Hear the letters BMI and the first thing you probably think of is “body mass index.” Keep your eyes peeled because “brain-machine interfaces” could soon hijack more than just the acronym.
Jose Carmena was in a mid-Ph.D. crisis studying robotics at the University of Edinburgh when Miguel Nicolelis, John Chapin, and colleagues from Duke University and the MCP Hahnemann University School of Medicine published a paper showing that lab rats could control a simple robotic device using brain activity alone—and an implant. It was 1999, and marked the beginning of BMI as a field. Carmena never looked back. Born into a family of physicians, he’d finally found a field that married his intellectual interest in robotics and the brain to his personal ones. BMIs had a very clear clinical application: creating better neuroprosthetic devices for people with movement disabilities.
Carmena is now professor of electrical engineering and neuroscience at Berkeley and co-director of the Center for Neural Engineering and Prostheses at Berkeley and UCSF. His BMI research explores fundamental questions such as “How do you connect the brain to a machine?” “How can we turn thought into action?” “Or sensation into perception?” One day, BMIs could enable patients with prosthetic hands to braid hair or play Chopin by offering them a combined sense of touch and precise mobility that equals or even surpasses natural biological capabilities.
A BMI is a system that connects the brain to a machine using three main components, all of which are in rapid and exciting development at Berkeley. The first component is the neural interface, a sensor that reads the firing of neurons in the brain. It needs to be tiny, wireless, and durable enough to be surgically placed and left there for an appreciable amount of the user’s lifespan. Secondly, that information must be sent to an external decoder, basically a computer program that uses mathematical models to translate the brain’s activity into output signals. Those signals are then used to control the third element of the BMI, the “machine,” for example a prosthetic arm or leg. Or, eventually, your phone or Facebook? Yes, because, let’s be real, we’ve seen those things called movies so we know where this is headed.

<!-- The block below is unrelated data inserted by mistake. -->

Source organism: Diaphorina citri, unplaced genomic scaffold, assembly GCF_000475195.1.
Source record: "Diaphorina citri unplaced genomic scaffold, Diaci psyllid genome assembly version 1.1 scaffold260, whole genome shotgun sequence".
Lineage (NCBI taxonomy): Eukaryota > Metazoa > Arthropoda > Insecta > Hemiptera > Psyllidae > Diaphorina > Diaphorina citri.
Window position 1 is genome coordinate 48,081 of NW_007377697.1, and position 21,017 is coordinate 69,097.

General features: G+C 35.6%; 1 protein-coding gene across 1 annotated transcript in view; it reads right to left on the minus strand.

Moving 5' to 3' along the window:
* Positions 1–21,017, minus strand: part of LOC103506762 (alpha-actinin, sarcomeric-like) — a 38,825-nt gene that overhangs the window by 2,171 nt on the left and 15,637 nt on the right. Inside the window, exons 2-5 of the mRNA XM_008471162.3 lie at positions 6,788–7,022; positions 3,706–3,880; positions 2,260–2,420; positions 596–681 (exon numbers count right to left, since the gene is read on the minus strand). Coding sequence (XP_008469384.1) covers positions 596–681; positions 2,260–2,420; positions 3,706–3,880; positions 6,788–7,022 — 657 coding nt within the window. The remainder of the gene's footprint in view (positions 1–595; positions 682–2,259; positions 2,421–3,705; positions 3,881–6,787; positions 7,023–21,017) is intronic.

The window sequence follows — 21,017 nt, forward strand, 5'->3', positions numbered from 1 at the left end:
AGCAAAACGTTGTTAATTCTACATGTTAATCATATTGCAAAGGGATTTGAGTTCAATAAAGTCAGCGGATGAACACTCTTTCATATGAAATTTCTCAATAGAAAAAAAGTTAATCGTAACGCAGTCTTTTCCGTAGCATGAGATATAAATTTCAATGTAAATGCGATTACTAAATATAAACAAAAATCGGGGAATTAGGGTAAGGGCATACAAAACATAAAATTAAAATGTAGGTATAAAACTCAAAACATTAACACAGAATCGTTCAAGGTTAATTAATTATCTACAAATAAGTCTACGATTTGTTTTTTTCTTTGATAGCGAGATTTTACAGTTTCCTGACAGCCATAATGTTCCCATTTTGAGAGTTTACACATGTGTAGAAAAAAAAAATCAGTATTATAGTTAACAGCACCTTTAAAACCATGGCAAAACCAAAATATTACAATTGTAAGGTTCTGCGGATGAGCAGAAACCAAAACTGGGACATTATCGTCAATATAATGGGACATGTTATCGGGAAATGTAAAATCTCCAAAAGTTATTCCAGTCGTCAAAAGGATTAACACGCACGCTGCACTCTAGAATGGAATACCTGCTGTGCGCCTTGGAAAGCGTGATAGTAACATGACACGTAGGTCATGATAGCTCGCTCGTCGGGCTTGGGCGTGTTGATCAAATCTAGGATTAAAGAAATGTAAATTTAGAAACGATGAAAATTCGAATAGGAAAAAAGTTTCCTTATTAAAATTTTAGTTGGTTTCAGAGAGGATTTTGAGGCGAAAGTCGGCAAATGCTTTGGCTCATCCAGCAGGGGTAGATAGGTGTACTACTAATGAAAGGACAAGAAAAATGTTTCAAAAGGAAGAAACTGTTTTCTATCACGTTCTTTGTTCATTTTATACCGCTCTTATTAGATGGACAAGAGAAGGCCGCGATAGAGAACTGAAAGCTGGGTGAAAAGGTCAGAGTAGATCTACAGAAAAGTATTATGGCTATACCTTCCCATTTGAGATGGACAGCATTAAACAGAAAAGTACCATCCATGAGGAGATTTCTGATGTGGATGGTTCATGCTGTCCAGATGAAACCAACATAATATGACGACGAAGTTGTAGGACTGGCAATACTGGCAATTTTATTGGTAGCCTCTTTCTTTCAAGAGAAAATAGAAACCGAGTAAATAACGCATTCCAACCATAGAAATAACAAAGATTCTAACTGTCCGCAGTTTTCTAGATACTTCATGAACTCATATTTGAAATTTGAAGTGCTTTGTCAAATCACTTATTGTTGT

In the ideal future BMI system, that final, synthetic extension of the body should also be able to read and send tactile, spatial, and sensory information back to the users’ brains so that they can respond and adjust to real-life situations in real-time, thus fully closing the BMI system’s loop. This kind of feedback would be essential for, say, searching for an object in the dark, when the user would need to feel around for it in an as-close-to-natural way as possible.
Since the beginning of BMI research, the first component, neural interfaces, have been a main “bottleneck” in the system, explains Michel Maharbiz, Carmena’s colleague, co-inventor, and friend, who is a professor of electrical engineering and computer sciences (EECS). First-generation interfaces required batteries and tethered connections with wires running in and out of the body, which a) degrade and need replacing, and b) “No one wants those in their heads for 30 years.”
Second-generation models tried wireless radios, but because “your body is basically a bag of saltwater, radio frequency waves don’t readily pass through it,” says Maharbiz. Sometime in 2012—Carmena says he remembers the exact moment—an excited Maharbiz called him up, saying, “Guys, guys, guys, let’s go for dinner. I have an idea I want to run by you. It’s crazy!” As he walked through the parking lot on Hearst Avenue he had a revelation: “Ultrasound!”